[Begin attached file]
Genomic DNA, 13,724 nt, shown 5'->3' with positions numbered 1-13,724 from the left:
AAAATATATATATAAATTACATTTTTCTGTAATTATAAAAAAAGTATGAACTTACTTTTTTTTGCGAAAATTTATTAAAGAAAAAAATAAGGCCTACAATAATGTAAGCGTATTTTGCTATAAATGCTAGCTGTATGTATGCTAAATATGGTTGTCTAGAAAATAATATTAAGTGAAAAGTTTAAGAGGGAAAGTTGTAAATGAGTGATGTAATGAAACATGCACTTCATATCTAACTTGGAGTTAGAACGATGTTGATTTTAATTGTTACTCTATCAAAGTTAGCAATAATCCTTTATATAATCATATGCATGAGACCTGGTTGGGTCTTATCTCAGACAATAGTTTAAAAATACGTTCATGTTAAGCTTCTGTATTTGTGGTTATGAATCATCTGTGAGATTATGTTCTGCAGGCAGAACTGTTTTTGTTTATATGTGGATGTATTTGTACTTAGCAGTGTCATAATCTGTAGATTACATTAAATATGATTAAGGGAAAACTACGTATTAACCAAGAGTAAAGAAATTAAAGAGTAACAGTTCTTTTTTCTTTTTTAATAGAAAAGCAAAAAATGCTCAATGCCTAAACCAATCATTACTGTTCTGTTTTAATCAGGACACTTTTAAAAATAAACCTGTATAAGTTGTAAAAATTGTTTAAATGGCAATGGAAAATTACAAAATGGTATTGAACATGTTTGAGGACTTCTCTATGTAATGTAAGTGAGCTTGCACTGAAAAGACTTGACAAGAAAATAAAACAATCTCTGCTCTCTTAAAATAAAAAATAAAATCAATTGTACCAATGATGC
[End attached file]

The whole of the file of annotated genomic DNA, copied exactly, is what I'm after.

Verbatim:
Genomic DNA, 13,724 nt, shown 5'->3' with positions numbered 1-13,724 from the left:
AAAATATATATATAAATTACATTTTTCTGTAATTATAAAAAAAGTATGAACTTACTTTTTTTTGCGAAAATTTATTAAAGAAAAAAATAAGGCCTACAATAATGTAAGCGTATTTTGCTATAAATGCTAGCTGTATGTATGCTAAATATGGTTGTCTAGAAAATAATATTAAGTGAAAAGTTTAAGAGGGAAAGTTGTAAATGAGTGATGTAATGAAACATGCACTTCATATCTAACTTGGAGTTAGAACGATGTTGATTTTAATTGTTACTCTATCAAAGTTAGCAATAATCCTTTATATAATCATATGCATGAGACCTGGTTGGGTCTTATCTCAGACAATAGTTTAAAAATACGTTCATGTTAAGCTTCTGTATTTGTGGTTATGAATCATCTGTGAGATTATGTTCTGCAGGCAGAACTGTTTTTGTTTATATGTGGATGTATTTGTACTTAGCAGTGTCATAATCTGTAGATTACATTAAATATGATTAAGGGAAAACTACGTATTAACCAAGAGTAAAGAAATTAAAGAGTAACAGTTCTTTTTTCTTTTTTAATAGAAAAGCAAAAAATGCTCAATGCCTAAACCAATCATTACTGTTCTGTTTTAATCAGGACACTTTTAAAAATAAACCTGTATAAGTTGTAAAAATTGTTTAAATGGCAATGGAAAATTACAAAATGGTATTGAACATGTTTGAGGACTTCTCTATGTAATGTAAGTGAGCTTGCACTGAAAAGACTTGACAAGAAAATAAAACAATCTCTGCTCTCTTAAAATAAAAAATAAAATCAATTGTACCAATGATGC